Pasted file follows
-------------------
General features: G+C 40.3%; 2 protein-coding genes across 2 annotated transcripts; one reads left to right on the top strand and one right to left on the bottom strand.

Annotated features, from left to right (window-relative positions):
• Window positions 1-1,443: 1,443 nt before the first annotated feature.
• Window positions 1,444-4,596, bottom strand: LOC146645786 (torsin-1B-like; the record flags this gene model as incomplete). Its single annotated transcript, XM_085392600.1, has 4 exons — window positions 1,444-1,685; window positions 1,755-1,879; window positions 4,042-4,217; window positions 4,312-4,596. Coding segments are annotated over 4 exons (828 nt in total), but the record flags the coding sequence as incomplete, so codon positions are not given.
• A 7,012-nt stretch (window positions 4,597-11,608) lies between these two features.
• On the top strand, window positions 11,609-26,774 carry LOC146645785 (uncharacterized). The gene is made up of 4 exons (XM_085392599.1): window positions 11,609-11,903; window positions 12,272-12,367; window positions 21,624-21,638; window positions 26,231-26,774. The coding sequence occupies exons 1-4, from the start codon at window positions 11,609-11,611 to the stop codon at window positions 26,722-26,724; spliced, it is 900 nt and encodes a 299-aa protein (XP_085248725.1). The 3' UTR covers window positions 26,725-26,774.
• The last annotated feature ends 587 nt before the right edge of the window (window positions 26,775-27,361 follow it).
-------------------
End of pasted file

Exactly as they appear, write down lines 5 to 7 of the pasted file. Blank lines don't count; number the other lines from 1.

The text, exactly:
• A 7,012-nt stretch (window positions 4,597-11,608) lies between these two features.
• On the top strand, window positions 11,609-26,774 carry LOC146645785 (uncharacterized). The gene is made up of 4 exons (XM_085392599.1): window positions 11,609-11,903; window positions 12,272-12,367; window positions 21,624-21,638; window positions 26,231-26,774. The coding sequence occupies exons 1-4, from the start codon at window positions 11,609-11,611 to the stop codon at window positions 26,722-26,724; spliced, it is 900 nt and encodes a 299-aa protein (XP_085248725.1). The 3' UTR covers window positions 26,725-26,774.
• The last annotated feature ends 587 nt before the right edge of the window (window positions 26,775-27,361 follow it).